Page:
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Shipping Container Homes

Shipping Container Homes published on 1 Comment on Shipping Container Homes


Housing in New York has become so expensive that it’s time to think of some outside-the-box options. Being an old home lover, it’s always been my ambition to rescue broken abodes. But what if it’s too far gone? What if it’s actually a tear down? What if building on an empty lot is more affordable?

The building or even renovation process in NY requires going through a lot of red tape. Although I haven’t researched local specifications for pre-fab homes, I know that even developers are going modular. Shipping containers? Might not be to code right here in NYC but they are worth looking into.

The photo above, via Jetson Green, is actually an affordable housing development in Canada. It would not look too out of place right here in brownstone Brooklyn. Definitely better than some of those other new builds.

Each unit costs $82,500 and the entire process took about 8 months to complete. This building, as with many other shipping containers, exceeds the code requirements for insulation. You were asking yourself about the insulation, amIright?



Yes, my friends, the house above is a shipping container home. It’s actually three shipping containers located in China designed by Arcgency for World Flex Home. Be sure to hit that link and check out the interior shots.


You can purchase the “Hela 1280” Meka modular house right online for $189,200. This is the largest and priciest of their homes at 1280 square feet. A 320 square foot home goes for $52,500.  The website says it takes 7 days to assemble and that includes everything except city water lines, electrical current and foundation. Of course, it does not include dealing with the DOB. Let’s also not forget that shipping the shipping container may cost as much as the actual house. The company ships worldwide with the headquarters being in Canada.


If you’re saying “None of these look like shipping containers.” well, here’s one that does. The six container home was actually designed by students (friggin’ exceptional kids who aren’t drinking their youth away) and took two years to build (Ok, not THAT exceptional). The home boasts concrete floors, a roof deck and some exposed container interiors. Do check out the other pics, especially the exposed steel beams and support columns. It’s industrial looking yet totally homey and warm.

Ugh…and now I think I just found a new obsession.

Concrete Wood

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Wood is the esthetic building material of choice when it comes to fencing, floors and decking. The problem with wood is that it starts to wear down after time. Longer lasting options would be Trex, laminate or PVC fencing to name a few. It just feels wrong to replace a natural material with plastic. *It should be noted that Trex is mostly made up of recycled materials.*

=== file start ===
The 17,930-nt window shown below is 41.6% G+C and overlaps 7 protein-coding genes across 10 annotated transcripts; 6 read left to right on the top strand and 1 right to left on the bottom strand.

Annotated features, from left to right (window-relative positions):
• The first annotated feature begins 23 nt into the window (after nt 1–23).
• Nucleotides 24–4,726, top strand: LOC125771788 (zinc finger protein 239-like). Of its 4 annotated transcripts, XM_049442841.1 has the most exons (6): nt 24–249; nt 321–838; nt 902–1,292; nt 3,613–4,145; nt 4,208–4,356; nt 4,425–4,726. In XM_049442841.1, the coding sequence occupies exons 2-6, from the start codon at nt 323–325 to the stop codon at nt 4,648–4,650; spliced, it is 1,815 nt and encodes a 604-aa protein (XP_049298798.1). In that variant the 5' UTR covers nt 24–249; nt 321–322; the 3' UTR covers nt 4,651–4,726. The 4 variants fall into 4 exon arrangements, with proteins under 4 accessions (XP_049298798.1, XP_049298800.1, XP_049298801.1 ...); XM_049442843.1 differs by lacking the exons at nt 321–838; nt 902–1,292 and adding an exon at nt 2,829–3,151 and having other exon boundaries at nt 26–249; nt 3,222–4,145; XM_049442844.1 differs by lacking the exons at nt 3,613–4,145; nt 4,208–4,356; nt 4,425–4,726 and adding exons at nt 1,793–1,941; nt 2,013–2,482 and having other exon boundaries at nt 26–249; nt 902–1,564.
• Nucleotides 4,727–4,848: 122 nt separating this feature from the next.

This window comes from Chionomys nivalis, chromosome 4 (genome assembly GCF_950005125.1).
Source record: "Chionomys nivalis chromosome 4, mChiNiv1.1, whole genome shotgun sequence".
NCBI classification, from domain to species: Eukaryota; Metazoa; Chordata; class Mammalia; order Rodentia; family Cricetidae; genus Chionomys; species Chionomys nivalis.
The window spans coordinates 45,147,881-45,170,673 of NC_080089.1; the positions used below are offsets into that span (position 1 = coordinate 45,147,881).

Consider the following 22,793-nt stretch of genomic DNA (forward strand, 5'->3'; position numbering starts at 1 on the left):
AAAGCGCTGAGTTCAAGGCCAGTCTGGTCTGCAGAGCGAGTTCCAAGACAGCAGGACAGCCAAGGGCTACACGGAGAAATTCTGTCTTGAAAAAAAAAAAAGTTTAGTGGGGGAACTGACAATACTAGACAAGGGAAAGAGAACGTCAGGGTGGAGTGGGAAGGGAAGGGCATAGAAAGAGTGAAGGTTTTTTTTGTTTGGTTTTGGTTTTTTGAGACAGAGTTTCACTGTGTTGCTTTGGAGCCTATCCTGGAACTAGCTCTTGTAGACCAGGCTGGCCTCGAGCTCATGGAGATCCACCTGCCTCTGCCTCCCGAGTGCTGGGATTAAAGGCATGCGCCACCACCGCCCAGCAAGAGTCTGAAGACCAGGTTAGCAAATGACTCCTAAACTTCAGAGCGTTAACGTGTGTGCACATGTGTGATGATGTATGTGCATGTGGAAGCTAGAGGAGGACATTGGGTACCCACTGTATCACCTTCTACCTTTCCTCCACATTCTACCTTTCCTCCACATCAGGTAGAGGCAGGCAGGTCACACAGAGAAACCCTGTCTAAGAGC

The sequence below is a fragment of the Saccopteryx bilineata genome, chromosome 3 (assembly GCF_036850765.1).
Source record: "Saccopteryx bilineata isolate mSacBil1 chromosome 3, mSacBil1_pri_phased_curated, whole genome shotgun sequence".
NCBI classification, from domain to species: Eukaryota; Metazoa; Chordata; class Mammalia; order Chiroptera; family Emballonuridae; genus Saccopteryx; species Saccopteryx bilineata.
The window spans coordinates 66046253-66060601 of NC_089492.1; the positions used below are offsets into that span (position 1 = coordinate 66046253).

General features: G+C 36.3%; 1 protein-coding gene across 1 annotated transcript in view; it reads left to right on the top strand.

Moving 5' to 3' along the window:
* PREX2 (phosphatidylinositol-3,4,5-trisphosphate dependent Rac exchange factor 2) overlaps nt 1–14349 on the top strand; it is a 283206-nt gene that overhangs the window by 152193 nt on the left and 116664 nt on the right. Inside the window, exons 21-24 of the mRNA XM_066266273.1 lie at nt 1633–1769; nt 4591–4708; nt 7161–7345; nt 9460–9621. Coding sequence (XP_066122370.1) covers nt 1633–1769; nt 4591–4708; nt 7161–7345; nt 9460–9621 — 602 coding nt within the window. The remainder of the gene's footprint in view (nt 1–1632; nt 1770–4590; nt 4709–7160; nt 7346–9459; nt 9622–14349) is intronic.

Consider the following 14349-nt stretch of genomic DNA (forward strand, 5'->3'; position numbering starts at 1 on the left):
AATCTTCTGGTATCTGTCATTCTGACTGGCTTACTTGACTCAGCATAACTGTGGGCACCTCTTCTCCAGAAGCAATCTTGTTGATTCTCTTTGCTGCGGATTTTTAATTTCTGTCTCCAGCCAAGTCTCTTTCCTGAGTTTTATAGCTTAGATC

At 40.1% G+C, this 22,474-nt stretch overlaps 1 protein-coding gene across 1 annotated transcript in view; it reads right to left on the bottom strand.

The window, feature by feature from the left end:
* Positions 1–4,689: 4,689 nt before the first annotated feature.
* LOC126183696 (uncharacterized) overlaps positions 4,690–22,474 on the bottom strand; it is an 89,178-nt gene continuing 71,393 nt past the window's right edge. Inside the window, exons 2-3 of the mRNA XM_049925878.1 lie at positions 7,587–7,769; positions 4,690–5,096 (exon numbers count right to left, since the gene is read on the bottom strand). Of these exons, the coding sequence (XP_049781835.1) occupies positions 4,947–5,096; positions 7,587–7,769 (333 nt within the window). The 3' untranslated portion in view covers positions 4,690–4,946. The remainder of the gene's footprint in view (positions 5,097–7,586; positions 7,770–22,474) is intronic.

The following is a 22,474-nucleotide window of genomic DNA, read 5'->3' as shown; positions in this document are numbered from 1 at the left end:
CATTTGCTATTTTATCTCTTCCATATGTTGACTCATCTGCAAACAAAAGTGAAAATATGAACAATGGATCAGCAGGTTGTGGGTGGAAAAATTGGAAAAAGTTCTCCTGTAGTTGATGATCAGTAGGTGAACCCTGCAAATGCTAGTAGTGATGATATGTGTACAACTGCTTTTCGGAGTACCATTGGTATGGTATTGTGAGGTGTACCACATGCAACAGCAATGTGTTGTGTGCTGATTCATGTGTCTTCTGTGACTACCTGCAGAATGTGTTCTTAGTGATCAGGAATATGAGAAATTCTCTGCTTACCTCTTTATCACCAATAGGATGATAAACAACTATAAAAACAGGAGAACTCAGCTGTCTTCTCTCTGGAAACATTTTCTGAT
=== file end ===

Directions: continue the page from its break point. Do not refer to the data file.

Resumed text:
We don’t always think of concrete as an alternative to wood, but it’s stronger and lasts a lot longer all while looking more tasteful than other synthetic options. Think of polished concrete countertops and floors.

Unpolished concrete is easier to DIY for the less skilled laborer and can end up looking just as fabulous. As with any concrete job, the form would have to be built, concrete poured and form removed when dry. The “wooden fence” above was created by such a technique. The bad news is that it’s the double the amount of work as installing a wood fence. You basically have to construct two fences and pour the concrete in the middle. If only one side is to be seen, you can cheat with a sheet of plywood on the hidden side. When the wood is removed, voilà, you have a “wooden fence” made out of a material that will last a lifetime.

Concrete can be tinted and let’s not forgot that it’s a fairly inexpensive material. Although controversial for the sake of nostalgia, many wooden boardwalks are now being replaced by concrete.

Etsy Switchplates

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Every now and then you come across some real talent on Etsy rather than someone who’s handy with Mod Podge. Case in point is this sculptural switchplate above. $30 buys you a functional piece of art from Rusty Ventures.


Pretty in pink hand painted, distressed and protected cast iron plate. Ten bucks from Juxtapositionsc.


$15 from Vermont Slate Art. This toggle switch is made from recycled slate roof tile. They also have marble and granite, but IMHO, this is the nicest.


Hammer textured hot forged steel from Black Turtle Metals. This plate will last a lifetime for merely $20.


And what switchplate collection would be complete without Morrissey? I tend to shy away from the glued image plates because they start to look raggedy after a while, but you can’t go wrong for eight bucks. You probably paid as much for your beer last night. From Gingersnap Press.

Backyard Drainage